Group of mathematical modelling

Detailed mapping of single-cell auxin transport

Present models, which focus mainly on the level of whole tissues, depend to a great extent on the accuracy of the representation of individual cells as their building blocks. In order to provide such information, we have focused on the construction of a detailed model of auxin transport mechanisms in isolated plant cells. Using a combination of measurements of accumulation of radiolabeled auxins in cell suspensions and HPLC analysis of radiolabeled auxin metabolism to feed the mathematical model, we have succeeded to prove the ability of tobacco auxin efflux carrier to transport synthetic auxin 2,4-D out of the cells and also to define some of the crucial parameters of cellular auxin transport (Hošek & Kubeš et al., Journal of Experimental Botany, 2012). Based on the analysis of the model and performed simulations, the model seems to have considerable potential for further development in order to contribute to the studies of regulatory mechanisms of active auxin transport.

High-accuracy auxin influx kinetics assays helped define the rules of AUX1 transporter specificity

Building on our previously developed auxin transport model, we have managed to substantially improve on the method developed by Delbarre et al. (1996) for measuring the affinity of AUX/LAX1 auxin importer towards various substrates. Using this new accurate setup, we performed a screening of a number of auxinic compounds, obtaining estimates of their kinetic parameters (VMAX and kM). These data were then used in collaboration with our colleagues from the University of Warwick, UK, to define the rules a molecule must conform to in order to be efficiently transported by the AUX/LAX1 carrier. The findings of the study (Hoyerová, Hošek, Quareshy et al., New Phytologist, 2017) might help to design more efficient and safer herbicides in the future.

Predictions of a mathematical model pointed out a complex mechanism of auxin homeostasis maintenance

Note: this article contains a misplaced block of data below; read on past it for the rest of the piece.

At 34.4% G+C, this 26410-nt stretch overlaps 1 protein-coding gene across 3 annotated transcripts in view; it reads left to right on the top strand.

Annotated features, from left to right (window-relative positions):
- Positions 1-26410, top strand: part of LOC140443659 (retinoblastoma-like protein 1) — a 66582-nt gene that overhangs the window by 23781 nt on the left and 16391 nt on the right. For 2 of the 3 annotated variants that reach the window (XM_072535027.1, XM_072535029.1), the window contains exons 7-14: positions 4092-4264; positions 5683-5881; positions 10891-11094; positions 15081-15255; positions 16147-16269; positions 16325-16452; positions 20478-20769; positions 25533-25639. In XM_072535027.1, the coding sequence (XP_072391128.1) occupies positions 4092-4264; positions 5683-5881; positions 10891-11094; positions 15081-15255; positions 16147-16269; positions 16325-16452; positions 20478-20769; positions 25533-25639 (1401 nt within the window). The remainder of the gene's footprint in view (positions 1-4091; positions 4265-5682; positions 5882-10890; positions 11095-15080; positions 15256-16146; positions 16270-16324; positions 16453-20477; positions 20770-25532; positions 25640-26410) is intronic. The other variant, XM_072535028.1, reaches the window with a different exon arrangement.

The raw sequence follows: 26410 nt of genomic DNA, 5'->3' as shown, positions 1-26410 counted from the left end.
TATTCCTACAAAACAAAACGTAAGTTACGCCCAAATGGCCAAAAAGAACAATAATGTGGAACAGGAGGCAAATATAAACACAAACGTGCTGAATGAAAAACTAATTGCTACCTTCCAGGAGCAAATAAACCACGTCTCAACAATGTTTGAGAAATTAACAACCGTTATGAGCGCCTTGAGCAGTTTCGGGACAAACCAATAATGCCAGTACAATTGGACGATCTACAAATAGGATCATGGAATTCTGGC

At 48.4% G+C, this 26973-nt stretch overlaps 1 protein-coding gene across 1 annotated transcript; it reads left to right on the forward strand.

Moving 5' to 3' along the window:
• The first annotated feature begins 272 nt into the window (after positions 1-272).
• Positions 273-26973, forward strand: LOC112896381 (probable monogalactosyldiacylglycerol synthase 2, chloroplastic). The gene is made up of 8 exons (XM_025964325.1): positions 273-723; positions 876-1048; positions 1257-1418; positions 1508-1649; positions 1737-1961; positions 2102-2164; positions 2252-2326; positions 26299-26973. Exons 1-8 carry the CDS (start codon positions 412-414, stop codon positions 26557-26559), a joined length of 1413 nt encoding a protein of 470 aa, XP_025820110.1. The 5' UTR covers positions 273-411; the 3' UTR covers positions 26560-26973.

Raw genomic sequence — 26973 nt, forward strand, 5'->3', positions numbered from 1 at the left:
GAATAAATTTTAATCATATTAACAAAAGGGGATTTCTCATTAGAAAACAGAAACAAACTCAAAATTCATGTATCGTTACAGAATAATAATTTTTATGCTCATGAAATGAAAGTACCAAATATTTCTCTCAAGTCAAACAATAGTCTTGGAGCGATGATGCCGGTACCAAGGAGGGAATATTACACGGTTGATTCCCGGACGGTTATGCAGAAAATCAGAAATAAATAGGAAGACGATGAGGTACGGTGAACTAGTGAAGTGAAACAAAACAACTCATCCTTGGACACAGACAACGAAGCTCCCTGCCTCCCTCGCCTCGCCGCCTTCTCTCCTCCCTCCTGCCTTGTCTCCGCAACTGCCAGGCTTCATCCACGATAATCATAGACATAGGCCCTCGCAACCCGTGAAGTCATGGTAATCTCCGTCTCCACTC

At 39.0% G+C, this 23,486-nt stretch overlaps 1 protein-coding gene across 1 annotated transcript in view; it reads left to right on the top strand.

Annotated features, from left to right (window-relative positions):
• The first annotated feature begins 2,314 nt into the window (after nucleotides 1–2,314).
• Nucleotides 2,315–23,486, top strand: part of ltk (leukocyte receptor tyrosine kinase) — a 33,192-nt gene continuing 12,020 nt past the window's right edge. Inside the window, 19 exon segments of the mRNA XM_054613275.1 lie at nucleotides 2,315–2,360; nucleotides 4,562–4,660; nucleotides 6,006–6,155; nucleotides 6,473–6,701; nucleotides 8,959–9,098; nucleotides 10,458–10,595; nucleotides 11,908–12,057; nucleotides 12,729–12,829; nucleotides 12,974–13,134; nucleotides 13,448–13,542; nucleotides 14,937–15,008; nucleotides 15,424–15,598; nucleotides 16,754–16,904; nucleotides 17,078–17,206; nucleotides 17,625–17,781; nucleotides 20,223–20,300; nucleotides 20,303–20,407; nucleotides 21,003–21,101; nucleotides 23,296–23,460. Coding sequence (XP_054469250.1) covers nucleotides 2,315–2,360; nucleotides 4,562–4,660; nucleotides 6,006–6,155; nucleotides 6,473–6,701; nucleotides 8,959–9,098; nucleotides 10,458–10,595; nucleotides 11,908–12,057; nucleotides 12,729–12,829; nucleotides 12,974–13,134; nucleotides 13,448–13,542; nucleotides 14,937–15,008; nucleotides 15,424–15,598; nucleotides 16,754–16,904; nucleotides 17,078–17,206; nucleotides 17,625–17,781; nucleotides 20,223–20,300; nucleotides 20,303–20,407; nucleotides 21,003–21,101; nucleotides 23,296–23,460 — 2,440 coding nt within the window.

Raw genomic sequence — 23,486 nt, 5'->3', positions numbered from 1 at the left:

Change in auxin transport parameters after auxin starvation and schematic depiction of observed auxin transport processes at the PM of tobacco BY-2 cells. (taken from Müller et al., 2019, Fig. 6b)

When we used our auxin transport model to quantify auxin flows through individual transport mechanisms in tobacco cells overexpressing the NtPIN11 efflux carrier, we were surprised to see active auxin influx increase as well. After observing that the transcript levels of a specific auxin importer (NtLAX1c) have, indeed, decreased, we understood this as an indication of a specific regulatory mechanism at the level of auxin carrier transcription. A similar phenomenon concerning the same influx carrier was then observed in auxin-starved cells using again both transport modelling and transcriptional analysis, thus confirming the NtLAX1c carrier transcription to be triggered by changes in cellular auxin levels as a part of a homeostasis-maintaining mechanism (Müller et al., The Plant Journal, 2019).

Mathematical modelling of the dynamics of metabolic conversions of cytokinins

Metabolic conversions of cytokinins are a dynamic process used by the plant to respond to internal and external stimuli in order to maintain hormonal homeostasis. The first mathematical model of cytokinin metabolic conversions (Lexa et al., Annals of Botany 2003) is now seriously outdated, which has motivated us to start building a new model from the ground up. Over several years of incremental model updates and specifically designed cytokinin metabolic assays, we have obtained a model providing estimates of crucial metabolic reaction rates as well as “wet lab” data showing several interesting phenomena on their own. One of the most important observations is the fact that differences in the metabolism of isopentenyl adenine N-glucosides and trans-zeatin N-glucosides are likely to be the determining factor of the native cytokinin metabolic spectrum in Arabidopsis plants (Hošek, Hoyerová et al., New Phytologist, 2019).

We cooperate with Assoc. Prof. Marcel Jiřina, Ph.D. (Department of biomedical informatics, Faculty of Biomedical Engineering, Czech Technical University in Prague).